The Marvel Cinematic Universe has made billions of dollars over the course of 20+ films that are narratively connected to each other. Through these interwoven stories, characters have had many chances to explore arcs that reflect lives that we live. When it comes to the series’ most central character, Tony Stark has been coping with Post Traumatic Stress Disorder in nearly every film he has appeared in, but he also has a more complex psychological struggle that maybe hasn’t been as highly examined by the viewing public. It’s fairly easy to miss, probably easier to dismiss, but Tony Stark is an interesting example of social anxiety when it comes to these heroes among gods.
It’s debatable as to whether or not the social anxiety that is presented on screen was intentional from the beginning, or a byproduct of the trauma that the character has experienced over the course of the series. Whether it is an intentional byproduct or an unconscious coincidence, the writers have crafted a surprisingly deep look with a character when it comes to social anxiety.
In Iron Man (2008), Tony Stark is portrayed as a cocky playboy that throws around money and doesn’t care about anyone else, with the exception of Pepper Potts. He’s seen talking to camera crews, interacting with his fans, and he giving speeches to large crowds. When he talks to someone, he has a steady breath and looks them in the eye; then the cave incident happened. Tony has escaped with a newfound realization that the weapons that he has been developing are a greater destructive force for the world as opposed to the force of good that he had initially assumed, and he dedicates himself to devising an improved suit of armor to right the wrongs that his technology had caused.
The Iron Man armor is essential when looking at Tony’s social anxiety. When he comes back from the cave, the more definitive character traits that we’ve come to know of Tony Stark, start to become more prominent . Tony is now more distracted as his mind is racing at a hundred miles a minute, he’s making jokes, and he’s preferring to shut himself inside. While he is mostly isolating himself in order to further perfect construction of the Iron Man armor, it’s also a way for him to feel safe, to take his mind off the world and the trauma he had gone through.
When Tony is outside the armor he is a mess. In Iron Man 2, more of his social ticks begin to show. He barely has an attention span for anyone, he’s constantly not making eye contact with anyone he’s speaking to, he’s trying to divert the conversation away from him, and the list goes on. When he’s inside the Iron Man, however, suit he’s calm, confident, and level-headed. The suit is a part of him and makes him feel safe from the world. He feels separation anxiety from the suit so much to the point that whenever he does go out and portray ‘Tony Stark’ to the world, he made a portable suit that he could take anywhere. In Iron Man 3 he made a suit that hones in on him and flies to his location. At the end of that movie, Tony finally gets rid of the remaining metal in his chest and he can now live his life as “normal” again, and yet after Iron Man 3, Tony just continues building Iron Man suits, unable to let go of what makes him safe.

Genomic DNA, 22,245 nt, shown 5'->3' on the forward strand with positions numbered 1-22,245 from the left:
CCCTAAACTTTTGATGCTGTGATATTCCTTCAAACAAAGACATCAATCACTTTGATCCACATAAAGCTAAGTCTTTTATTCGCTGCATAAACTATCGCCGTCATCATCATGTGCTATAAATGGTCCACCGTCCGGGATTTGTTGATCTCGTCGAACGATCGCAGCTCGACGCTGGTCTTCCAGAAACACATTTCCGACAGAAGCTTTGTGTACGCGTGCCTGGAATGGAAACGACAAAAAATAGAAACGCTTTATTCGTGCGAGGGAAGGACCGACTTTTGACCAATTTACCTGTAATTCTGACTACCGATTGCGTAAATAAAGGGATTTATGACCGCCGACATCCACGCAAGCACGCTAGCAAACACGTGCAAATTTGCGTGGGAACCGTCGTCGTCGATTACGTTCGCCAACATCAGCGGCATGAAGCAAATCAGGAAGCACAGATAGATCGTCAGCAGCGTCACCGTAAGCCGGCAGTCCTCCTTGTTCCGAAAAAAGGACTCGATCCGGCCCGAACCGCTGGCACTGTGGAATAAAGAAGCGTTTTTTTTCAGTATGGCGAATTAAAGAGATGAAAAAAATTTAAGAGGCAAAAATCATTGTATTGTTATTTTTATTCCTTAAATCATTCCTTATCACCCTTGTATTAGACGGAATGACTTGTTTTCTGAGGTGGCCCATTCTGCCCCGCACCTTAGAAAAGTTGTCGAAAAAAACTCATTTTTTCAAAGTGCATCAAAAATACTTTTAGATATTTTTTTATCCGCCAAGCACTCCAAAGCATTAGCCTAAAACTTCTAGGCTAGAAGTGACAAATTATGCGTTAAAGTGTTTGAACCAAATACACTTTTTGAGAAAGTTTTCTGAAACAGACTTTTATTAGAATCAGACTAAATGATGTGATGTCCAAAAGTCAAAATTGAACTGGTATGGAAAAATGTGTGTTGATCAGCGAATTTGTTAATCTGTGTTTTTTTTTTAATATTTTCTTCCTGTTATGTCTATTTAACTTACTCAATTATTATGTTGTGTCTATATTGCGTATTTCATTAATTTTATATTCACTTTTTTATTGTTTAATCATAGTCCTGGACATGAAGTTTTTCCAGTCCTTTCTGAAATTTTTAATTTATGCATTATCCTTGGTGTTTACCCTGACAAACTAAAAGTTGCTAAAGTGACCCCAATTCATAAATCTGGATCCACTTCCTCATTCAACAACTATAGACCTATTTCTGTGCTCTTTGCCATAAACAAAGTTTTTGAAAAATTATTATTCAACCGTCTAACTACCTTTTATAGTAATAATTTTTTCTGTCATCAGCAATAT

In every movie, Tony is constantly developing the suit further until he’s seemingly reverted back to his normal, pre-cave Tony that’s more mature, as is seen when he’s out in public with Pepper in Avengers: Infinity War as if their lives were normal again. That is until it is revealed that he’s acting this way and being comfortable outside because he has now perfected the suit to be on him at all times. The suit that made him safe and has been upgraded to be more accessible, is now part of Tony Stark.
When Tony is not in his suit he’s mostly found in his home tinkering. Iron Man 2 was the last time ‘Playboy’ Tony came out. His scenes of playing to the crowd of admirers are juxtaposed to his time in his garage where he seems calmer and more at peace. As the movies progress, Tony stops being in the limelight. He stops interacting with the world unless it’s as Iron Man. His life revolves around feeling safe and every time something happens he blames himself for it. Sometimes it’s warranted, like the Iron Legion, but in the end Tony has a hard time of sharing himself to the ones that love him.
By the time we see him in Avengers: Endgame, Tony is living in a log cabin with his daughter, probably the only person on the planet he could be himself with, separated from the world. His life has had a lot of traumatic moments with him going through PTSD, panic attacks, and anxiety. Though two of those three are mostly talked about when it comes to his character, it’s still important to not overlook the importance of how anxiety can overtake someone’s life. When you boil down Tony’s life, he’s a character that the world hurt, and in return he made his own world from metal and electricity to feel safe while shutting out friends and strangers. Like he said at the end of Iron Man way back in 2008, and again in 2019, he is not Tony Stark. He is Iron Man.